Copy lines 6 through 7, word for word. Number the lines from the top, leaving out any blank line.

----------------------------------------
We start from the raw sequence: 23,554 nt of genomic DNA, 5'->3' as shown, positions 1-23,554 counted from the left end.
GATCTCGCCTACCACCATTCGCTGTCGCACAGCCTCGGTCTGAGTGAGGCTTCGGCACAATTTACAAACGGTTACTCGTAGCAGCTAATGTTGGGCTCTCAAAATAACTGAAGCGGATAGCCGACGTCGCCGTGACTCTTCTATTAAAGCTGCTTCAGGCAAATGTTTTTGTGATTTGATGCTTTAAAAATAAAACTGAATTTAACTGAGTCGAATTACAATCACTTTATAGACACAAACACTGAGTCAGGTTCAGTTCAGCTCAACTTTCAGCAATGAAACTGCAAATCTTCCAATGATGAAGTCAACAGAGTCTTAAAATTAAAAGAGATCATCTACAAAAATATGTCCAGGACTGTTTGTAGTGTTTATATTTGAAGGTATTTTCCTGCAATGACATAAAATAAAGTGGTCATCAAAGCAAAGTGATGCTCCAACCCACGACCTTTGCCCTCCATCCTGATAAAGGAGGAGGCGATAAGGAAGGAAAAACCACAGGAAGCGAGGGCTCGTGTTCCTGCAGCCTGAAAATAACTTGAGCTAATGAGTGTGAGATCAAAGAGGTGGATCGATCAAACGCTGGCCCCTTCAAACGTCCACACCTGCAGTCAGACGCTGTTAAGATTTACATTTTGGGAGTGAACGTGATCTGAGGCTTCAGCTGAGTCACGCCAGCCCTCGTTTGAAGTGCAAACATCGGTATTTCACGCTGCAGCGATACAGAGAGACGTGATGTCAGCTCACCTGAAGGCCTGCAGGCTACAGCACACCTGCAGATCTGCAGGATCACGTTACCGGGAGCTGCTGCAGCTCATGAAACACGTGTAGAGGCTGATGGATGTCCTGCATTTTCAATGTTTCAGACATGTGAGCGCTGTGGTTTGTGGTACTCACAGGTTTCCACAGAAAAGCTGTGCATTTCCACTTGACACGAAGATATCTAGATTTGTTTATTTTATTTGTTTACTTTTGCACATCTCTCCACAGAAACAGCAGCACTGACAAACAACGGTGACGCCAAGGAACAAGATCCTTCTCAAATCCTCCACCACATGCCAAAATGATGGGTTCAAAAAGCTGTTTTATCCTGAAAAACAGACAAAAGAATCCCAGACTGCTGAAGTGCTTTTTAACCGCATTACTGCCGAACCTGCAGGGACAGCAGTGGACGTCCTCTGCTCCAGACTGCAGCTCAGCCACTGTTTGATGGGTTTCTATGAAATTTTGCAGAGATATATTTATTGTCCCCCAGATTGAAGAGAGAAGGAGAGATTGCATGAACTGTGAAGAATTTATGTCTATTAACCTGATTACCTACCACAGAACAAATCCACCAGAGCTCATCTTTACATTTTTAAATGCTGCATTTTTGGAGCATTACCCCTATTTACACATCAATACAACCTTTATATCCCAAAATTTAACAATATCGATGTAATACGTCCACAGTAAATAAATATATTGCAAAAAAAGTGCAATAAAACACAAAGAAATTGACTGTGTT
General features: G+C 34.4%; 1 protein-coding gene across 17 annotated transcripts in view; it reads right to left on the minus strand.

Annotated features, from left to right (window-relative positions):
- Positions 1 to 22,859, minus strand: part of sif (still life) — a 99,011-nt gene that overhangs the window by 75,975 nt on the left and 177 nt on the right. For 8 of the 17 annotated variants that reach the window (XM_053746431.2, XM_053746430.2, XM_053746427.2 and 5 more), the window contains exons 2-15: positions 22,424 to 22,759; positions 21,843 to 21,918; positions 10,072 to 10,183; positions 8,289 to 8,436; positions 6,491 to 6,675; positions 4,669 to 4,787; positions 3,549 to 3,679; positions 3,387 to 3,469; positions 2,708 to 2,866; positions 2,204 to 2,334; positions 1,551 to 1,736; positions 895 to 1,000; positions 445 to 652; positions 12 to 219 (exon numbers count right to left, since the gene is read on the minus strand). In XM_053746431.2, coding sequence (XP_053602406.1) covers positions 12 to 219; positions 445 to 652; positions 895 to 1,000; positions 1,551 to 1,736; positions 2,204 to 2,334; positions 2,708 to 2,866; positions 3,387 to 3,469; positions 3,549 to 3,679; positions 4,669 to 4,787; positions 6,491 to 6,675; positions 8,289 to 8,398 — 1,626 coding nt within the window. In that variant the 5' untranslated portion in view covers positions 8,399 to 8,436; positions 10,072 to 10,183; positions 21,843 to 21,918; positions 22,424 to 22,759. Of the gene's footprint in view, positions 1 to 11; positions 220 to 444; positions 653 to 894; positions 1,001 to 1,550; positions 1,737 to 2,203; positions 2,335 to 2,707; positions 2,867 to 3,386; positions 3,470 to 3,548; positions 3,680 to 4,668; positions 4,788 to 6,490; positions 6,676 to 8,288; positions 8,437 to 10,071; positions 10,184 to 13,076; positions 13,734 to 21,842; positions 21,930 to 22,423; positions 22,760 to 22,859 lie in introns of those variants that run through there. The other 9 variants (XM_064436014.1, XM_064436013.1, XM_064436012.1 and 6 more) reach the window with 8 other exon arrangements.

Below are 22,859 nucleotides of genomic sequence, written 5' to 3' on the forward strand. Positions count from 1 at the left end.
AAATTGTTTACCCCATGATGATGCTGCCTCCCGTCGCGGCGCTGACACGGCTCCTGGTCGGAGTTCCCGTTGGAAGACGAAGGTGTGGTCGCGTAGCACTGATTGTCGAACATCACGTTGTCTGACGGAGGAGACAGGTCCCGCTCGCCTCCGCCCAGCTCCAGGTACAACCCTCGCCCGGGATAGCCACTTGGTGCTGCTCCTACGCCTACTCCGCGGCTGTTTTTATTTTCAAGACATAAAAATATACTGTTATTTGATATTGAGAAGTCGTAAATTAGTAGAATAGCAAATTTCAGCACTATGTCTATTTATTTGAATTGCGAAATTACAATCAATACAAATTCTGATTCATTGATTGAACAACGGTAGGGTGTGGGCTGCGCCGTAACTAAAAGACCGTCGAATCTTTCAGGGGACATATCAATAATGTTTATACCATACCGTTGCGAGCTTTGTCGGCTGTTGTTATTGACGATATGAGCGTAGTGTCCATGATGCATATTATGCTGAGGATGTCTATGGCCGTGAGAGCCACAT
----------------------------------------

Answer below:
Below are 22,859 nucleotides of genomic sequence, written 5' to 3' on the forward strand. Positions count from 1 at the left end.
AAATTGTTTACCCCATGATGATGCTGCCTCCCGTCGCGGCGCTGACACGGCTCCTGGTCGGAGTTCCCGTTGGAAGACGAAGGTGTGGTCGCGTAGCACTGATTGTCGAACATCACGTTGTCTGACGGAGGAGACAGGTCCCGCTCGCCTCCGCCCAGCTCCAGGTACAACCCTCGCCCGGGATAGCCACTTGGTGCTGCTCCTACGCCTACTCCGCGGCTGTTTTTATTTTCAAGACATAAAAATATACTGTTATTTGATATTGAGAAGTCGTAAATTAGTAGAATAGCAAATTTCAGCACTATGTCTATTTATTTGAATTGCGAAATTACAATCAATACAAATTCTGATTCATTGATTGAACAACGGTAGGGTGTGGGCTGCGCCGTAACTAAAAGACCGTCGAATCTTTCAGGGGACATATCAATAATGTTTATACCATACCGTTGCGAGCTTTGTCGGCTGTTGTTATTGACGATATGAGCGTAGTGTCCATGATGCATATTATGCTGAGGATGTCTATGGCCGTGAGAGCCACAT